Campbell's, the generally benign and beloved soup company, is running some commercials that are driving me insane. In them, women are mindlessly shambling through the frozen foods aisle of a supermarket, tossing various light and diet frozen meals into their carts. And then... they come to their senses. They look at the nutritional information of these meals they are buying. Horrors, if only they had known!
"310 calories?" one woman says, clearly shocked.
"340 calories?!" another says with disgust.
The solution: Campbell's Select Harvest Light soups, with as few as 60 calories per serving!
OK, somebody tell me if I'm missing the boat here, but... since when is 340 calories a completely unacceptable amount to eat for a meal? Ignore the underlying message that all women should be on a restricted-calorie diet. That's just too big for me to tackle right now. This is a matter of degree and simple math. Note that Campbell's isn't in any way playing these ads in the light of "eat our soup for lunch so you can have that cheesecake later." I'd be a lot more OK with that, even though it still buys into the problematic social imperative for all women to restrict their food intake. But no, the message implicit in that ad is that 340 calories is simply too much to eat, ever.
Let's do a little math, here, so I can explain in more depth why I'm up in arms. Most weight-loss experts recommend that a woman eat between 1500 and 1800 calories in a day. (A man would generally need somewhat more.) If you were to eat five of those 340-calorie frozen meals in a day, you'd be at 1700 calories, which is a perfectly reasonable amount for a typical woman to eat. Not that most people are eating frozen meals every time they open their mouths, or are even eating five meals a day, which is the trendy thing to do nowadays.
Most sources I've read say 1200 is the absolute lowest limit a dieter should go to, without risking various nutritional deficiencies or damaging your metabolism. Let's go with 1400 calories for our imaginary woman on a diet. That's 466 calories a meal for three meals.
Or if you were splitting your food into five smaller meals, that gives you a lower limit of 280 calories per meal, assuming that you're dividing your calories equally between meals. And that's a big assumption! Want to see how the calories in a typical (recommended) dieter's day stacks up, with three meals and a couple of snacks?
1 hard-boiled egg, 70 calories
1 grapefruit w/ tsp. of sugar, 60 calories
1 piece whole wheat toast w/ 1 tbsp. peanut butter, 200 calories
TOTAL: 330 calories
Morning Snack: 1 cup lowfat yogurt, 120 calories
1 apple, 80 calories
TOTAL: 200 calories
Lunch: 1 "horrifying" frozen meal, 340 calories
1 cup baby carrots, 60 calories
2 tbsp. light ranch dressing, 70 calories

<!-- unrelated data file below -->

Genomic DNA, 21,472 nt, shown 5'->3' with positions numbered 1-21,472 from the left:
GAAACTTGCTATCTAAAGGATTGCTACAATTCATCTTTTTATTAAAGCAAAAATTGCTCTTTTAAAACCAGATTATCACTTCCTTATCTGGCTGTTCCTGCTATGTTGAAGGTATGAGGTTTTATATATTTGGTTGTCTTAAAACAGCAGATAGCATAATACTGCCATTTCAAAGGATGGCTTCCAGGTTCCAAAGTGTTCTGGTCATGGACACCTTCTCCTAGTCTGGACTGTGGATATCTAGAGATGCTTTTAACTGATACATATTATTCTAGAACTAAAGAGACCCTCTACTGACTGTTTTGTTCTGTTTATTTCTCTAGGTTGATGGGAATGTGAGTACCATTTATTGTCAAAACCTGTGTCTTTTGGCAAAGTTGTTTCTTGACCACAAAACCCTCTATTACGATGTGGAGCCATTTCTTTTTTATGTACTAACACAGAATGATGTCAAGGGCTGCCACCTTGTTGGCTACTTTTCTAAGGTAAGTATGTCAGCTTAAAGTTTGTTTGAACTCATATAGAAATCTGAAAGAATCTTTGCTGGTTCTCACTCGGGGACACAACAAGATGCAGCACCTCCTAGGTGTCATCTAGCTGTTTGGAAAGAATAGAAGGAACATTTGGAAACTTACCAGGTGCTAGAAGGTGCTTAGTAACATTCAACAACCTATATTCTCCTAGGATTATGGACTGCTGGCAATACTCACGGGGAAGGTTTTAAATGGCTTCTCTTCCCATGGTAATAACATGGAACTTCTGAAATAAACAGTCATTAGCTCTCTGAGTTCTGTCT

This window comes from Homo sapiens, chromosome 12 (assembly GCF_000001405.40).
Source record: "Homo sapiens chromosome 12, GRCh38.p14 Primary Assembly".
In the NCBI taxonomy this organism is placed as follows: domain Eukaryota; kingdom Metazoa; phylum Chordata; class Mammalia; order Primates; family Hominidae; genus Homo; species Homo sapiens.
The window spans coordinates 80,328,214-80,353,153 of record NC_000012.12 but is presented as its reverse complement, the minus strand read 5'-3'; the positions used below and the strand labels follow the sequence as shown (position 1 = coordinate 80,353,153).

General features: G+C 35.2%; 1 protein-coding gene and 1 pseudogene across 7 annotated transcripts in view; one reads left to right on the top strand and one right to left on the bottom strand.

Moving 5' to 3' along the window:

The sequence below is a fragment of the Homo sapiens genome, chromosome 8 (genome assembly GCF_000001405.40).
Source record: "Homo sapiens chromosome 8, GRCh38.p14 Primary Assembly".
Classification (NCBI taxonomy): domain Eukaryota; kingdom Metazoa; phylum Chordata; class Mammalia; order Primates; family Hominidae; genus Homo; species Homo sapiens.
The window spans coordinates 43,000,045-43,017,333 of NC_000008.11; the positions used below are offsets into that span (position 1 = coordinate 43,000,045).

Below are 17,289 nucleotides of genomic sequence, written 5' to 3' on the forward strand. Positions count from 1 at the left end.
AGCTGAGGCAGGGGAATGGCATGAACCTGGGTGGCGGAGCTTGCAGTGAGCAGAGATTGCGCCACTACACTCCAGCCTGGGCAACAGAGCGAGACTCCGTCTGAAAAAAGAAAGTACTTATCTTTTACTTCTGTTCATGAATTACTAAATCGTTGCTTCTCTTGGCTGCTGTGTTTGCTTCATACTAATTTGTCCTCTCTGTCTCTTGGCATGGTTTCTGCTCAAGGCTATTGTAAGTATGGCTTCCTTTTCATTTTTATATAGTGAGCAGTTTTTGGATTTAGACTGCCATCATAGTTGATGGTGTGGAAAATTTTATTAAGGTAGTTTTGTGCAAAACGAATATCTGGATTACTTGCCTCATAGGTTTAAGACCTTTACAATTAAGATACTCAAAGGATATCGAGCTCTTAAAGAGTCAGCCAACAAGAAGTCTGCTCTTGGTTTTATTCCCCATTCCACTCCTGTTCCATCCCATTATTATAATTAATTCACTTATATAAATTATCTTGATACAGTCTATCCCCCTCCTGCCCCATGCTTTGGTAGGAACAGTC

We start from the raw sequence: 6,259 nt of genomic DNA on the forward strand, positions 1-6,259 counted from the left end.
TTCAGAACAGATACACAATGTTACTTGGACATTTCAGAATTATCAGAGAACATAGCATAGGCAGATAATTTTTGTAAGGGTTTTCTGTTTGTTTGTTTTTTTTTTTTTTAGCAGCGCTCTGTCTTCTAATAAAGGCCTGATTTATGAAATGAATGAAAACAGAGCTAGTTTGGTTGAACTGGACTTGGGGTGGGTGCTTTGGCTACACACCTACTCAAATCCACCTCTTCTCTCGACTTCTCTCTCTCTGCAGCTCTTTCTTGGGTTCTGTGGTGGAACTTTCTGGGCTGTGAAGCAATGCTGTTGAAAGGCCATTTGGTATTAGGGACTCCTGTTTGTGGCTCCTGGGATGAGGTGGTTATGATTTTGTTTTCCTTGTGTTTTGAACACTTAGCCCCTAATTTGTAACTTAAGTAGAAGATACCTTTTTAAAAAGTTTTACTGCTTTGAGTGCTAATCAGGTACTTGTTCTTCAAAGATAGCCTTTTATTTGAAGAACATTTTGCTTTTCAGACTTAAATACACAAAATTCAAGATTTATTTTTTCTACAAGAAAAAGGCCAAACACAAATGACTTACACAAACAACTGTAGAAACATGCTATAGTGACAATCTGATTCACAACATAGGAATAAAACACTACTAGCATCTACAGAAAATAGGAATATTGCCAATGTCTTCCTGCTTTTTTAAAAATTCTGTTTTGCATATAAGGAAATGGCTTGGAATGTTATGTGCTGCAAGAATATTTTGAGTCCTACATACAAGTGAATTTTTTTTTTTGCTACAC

TOTAL: 130 calories
Dinner: 1 garlic-mushroom chicken breast, 120 calories
1 cup egg noodles w/ 1 tsp. butter, 249 calories
1 cup steamed broccoli, 31 calories
TOTAL: 400 calories
GRAND TOTAL: 1400 calories
Now let's replace that 340-calorie frozen meal with a 60-calorie serving of Campbell's. Whoops! The total is 1120. We've gone 80 calories below the lower limit recommended by nutritionists. If you also take away half of those butter noodles, because (horrors!) we went above 340 calories for dinner, that brings us to a grand total of 995 calories for the day. You'd be hard-pressed to find anyone recommending that level of calorie restriction without medical supervision.
There was a famous study about starvation conducted in Minnesota in 1945. Let's quote Wikipedia:
Among the many conclusions from the study was the confirmation that prolonged semi-starvation produces significant increases in depression, hysteria and hypochondriasis as measured using the Minnesota Multiphasic Personality Inventory (MMPI), a standardized test administered during the experimental period. Indeed, most of the subjects experienced periods of severe emotional distress and depression. There were extreme reactions to the psychological effects during the experiment including self-mutilation (one subject amputated three fingers of his hand with an axe, though the subject was unsure if he had done so intentionally or accidentally). Participants exhibited a preoccupation with food, both during the starvation period and the rehabilitation phase. Sexual interest was drastically reduced and the volunteers showed signs of social withdrawal and isolation. The participants reported a decline in concentration, comprehension and judgment capabilities, although the standardized tests administered showed no actual signs of diminished capacity. There were marked declines in physiological processes indicative of decreases in each subject’s basal metabolic rate (the energy required by the body in a state of rest) and reflected in reduced body temperature, respiration and heart rate. Some of the subjects exhibited edema (swelling) in the extremities, presumably due to the massive quantities of water the participants consumed attempting to fill their stomachs during the starvation period.
How much do you think those men were eating? I bet you guess too low. It was roughly 1560 calories a day. Makes you think a little harder about those extreme calorie restriction diets, huh?
Campbell's, by running these ads you are supporting -- nay, advocating -- disordered eating, even unto anorexic behavior. I call shenanigans.
Updated to add: I acquired the video for a shorter version of the ad:
It looks like when I was writing this from memory, some of the specific numbers were off, but not by much. My point stands.